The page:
With morning and evening fog expected, it’s important to keep your windows clear of ice and frost. Use a good quality windscreen washer fluid, and keep the reservoir topped up.
As you will be using your dipped headlights more often, it’s important to make sure they are working properly. The same applies to all other lights, indicators and tyres too – so make sure you check the tread depth regularly. If anything needs replacing, do so as soon as possible. A spare set of light bulbs is a worthwhile investment.
Automatic headlamp systems don’t always put dipped headlamps on in foggy weather, so you may need to switch them from an auto to manual setting. Remember, you don’t need to wait until it’s completely dark before you switch on your dipped headlights – you may need to use them in reduced daylight conditions as well.
Where there are no street lights, or you are driving on an empty stretch of road in seriously reduced visibility, switch on your full beam to help you see further ahead. However, don’t use your full beam during the day, even in poor visibility, as you risk dazzling other road users.
Look out for vulnerable road users in the dark, including motorcyclists, cyclists and pedestrians. Take particular care when driving near schools in the late afternoon when children are travelling home – see and be seen at all times.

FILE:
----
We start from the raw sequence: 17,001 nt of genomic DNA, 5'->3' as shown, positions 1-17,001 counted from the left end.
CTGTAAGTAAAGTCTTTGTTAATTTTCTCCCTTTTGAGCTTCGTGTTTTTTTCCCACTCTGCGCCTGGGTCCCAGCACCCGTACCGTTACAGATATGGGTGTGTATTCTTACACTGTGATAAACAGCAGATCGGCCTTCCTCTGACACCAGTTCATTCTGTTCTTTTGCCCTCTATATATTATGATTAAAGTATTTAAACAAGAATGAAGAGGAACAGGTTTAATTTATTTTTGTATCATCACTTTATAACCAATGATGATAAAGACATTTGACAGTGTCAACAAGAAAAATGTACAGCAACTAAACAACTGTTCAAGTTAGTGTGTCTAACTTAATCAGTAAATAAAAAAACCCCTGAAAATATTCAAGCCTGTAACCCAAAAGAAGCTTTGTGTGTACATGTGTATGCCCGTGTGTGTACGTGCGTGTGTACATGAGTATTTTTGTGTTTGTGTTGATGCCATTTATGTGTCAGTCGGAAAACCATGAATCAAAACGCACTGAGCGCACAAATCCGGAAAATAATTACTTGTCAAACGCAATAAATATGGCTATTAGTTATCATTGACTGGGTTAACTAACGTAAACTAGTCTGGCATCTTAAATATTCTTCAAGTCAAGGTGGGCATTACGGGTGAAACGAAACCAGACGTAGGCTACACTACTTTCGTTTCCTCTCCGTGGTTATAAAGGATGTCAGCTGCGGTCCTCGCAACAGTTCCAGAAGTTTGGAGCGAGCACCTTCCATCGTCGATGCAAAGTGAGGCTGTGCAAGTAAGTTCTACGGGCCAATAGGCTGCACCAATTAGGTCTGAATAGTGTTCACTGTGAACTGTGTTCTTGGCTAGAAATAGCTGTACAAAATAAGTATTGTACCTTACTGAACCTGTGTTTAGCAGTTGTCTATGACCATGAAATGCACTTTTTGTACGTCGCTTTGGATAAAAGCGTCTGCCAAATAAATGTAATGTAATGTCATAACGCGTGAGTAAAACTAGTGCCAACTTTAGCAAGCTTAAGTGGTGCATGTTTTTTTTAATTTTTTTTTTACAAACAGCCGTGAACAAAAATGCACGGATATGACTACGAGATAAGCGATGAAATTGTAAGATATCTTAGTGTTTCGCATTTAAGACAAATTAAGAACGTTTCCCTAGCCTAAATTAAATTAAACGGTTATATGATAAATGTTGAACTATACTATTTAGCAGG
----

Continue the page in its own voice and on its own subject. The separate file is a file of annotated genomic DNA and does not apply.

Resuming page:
Pedestrians are not easily spotted when they wear dark clothing. Keep your eyes peeled and avoid speeding when your vision is reduced in dark and/or bad weather conditions.
Keep an eye out for reflective road signs and motorway studs that help you drive in poor light. Use them to guide you on your journey.
Judging the speed of other vehicles can be difficult in the dark, so increase the distance between you and the vehicles in front. If you can’t see ahead, slow down to give yourself more time to react to potential hazards.
Wednesday 16th November 2016